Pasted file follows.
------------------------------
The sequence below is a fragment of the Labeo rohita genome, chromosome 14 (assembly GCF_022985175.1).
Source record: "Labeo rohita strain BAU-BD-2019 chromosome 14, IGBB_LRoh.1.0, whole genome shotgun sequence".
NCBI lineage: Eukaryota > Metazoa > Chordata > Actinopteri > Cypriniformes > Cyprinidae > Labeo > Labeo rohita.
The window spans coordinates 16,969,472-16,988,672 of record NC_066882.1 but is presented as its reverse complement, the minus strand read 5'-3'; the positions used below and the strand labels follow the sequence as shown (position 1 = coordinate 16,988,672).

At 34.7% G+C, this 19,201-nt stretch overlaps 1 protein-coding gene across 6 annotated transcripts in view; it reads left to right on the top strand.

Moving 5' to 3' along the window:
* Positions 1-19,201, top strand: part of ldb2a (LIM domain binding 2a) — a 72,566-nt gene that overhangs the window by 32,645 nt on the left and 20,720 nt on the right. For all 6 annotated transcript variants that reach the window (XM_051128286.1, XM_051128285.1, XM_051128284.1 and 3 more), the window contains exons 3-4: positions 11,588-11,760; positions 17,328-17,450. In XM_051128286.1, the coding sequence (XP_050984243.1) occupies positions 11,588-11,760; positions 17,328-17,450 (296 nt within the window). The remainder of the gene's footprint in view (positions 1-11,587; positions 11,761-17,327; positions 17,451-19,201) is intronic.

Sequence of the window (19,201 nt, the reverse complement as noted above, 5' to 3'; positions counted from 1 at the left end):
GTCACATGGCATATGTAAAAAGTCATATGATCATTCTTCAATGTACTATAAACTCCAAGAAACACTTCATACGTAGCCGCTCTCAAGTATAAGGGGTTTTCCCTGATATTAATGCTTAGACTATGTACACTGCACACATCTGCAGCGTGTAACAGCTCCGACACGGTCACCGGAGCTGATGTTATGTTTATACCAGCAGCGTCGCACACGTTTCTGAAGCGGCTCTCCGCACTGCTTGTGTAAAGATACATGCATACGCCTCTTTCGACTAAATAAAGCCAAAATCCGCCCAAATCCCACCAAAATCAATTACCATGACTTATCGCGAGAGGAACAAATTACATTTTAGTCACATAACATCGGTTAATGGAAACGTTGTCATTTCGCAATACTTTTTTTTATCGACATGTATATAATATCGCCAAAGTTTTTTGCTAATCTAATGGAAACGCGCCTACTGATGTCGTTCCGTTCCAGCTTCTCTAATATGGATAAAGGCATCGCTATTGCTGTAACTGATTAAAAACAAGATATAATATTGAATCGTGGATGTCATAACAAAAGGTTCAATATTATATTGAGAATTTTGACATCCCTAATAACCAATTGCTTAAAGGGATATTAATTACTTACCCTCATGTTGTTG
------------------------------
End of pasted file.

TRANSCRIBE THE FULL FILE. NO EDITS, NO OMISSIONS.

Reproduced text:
The sequence below is a fragment of the Labeo rohita genome, chromosome 14 (assembly GCF_022985175.1).
Source record: "Labeo rohita strain BAU-BD-2019 chromosome 14, IGBB_LRoh.1.0, whole genome shotgun sequence".
NCBI lineage: Eukaryota > Metazoa > Chordata > Actinopteri > Cypriniformes > Cyprinidae > Labeo > Labeo rohita.
The window spans coordinates 16,969,472-16,988,672 of record NC_066882.1 but is presented as its reverse complement, the minus strand read 5'-3'; the positions used below and the strand labels follow the sequence as shown (position 1 = coordinate 16,988,672).

At 34.7% G+C, this 19,201-nt stretch overlaps 1 protein-coding gene across 6 annotated transcripts in view; it reads left to right on the top strand.

Moving 5' to 3' along the window:
* Positions 1-19,201, top strand: part of ldb2a (LIM domain binding 2a) — a 72,566-nt gene that overhangs the window by 32,645 nt on the left and 20,720 nt on the right. For all 6 annotated transcript variants that reach the window (XM_051128286.1, XM_051128285.1, XM_051128284.1 and 3 more), the window contains exons 3-4: positions 11,588-11,760; positions 17,328-17,450. In XM_051128286.1, the coding sequence (XP_050984243.1) occupies positions 11,588-11,760; positions 17,328-17,450 (296 nt within the window). The remainder of the gene's footprint in view (positions 1-11,587; positions 11,761-17,327; positions 17,451-19,201) is intronic.

Sequence of the window (19,201 nt, the reverse complement as noted above, 5' to 3'; positions counted from 1 at the left end):
GTCACATGGCATATGTAAAAAGTCATATGATCATTCTTCAATGTACTATAAACTCCAAGAAACACTTCATACGTAGCCGCTCTCAAGTATAAGGGGTTTTCCCTGATATTAATGCTTAGACTATGTACACTGCACACATCTGCAGCGTGTAACAGCTCCGACACGGTCACCGGAGCTGATGTTATGTTTATACCAGCAGCGTCGCACACGTTTCTGAAGCGGCTCTCCGCACTGCTTGTGTAAAGATACATGCATACGCCTCTTTCGACTAAATAAAGCCAAAATCCGCCCAAATCCCACCAAAATCAATTACCATGACTTATCGCGAGAGGAACAAATTACATTTTAGTCACATAACATCGGTTAATGGAAACGTTGTCATTTCGCAATACTTTTTTTTATCGACATGTATATAATATCGCCAAAGTTTTTTGCTAATCTAATGGAAACGCGCCTACTGATGTCGTTCCGTTCCAGCTTCTCTAATATGGATAAAGGCATCGCTATTGCTGTAACTGATTAAAAACAAGATATAATATTGAATCGTGGATGTCATAACAAAAGGTTCAATATTATATTGAGAATTTTGACATCCCTAATAACCAATTGCTTAAAGGGATATTAATTACTTACCCTCATGTTGTTG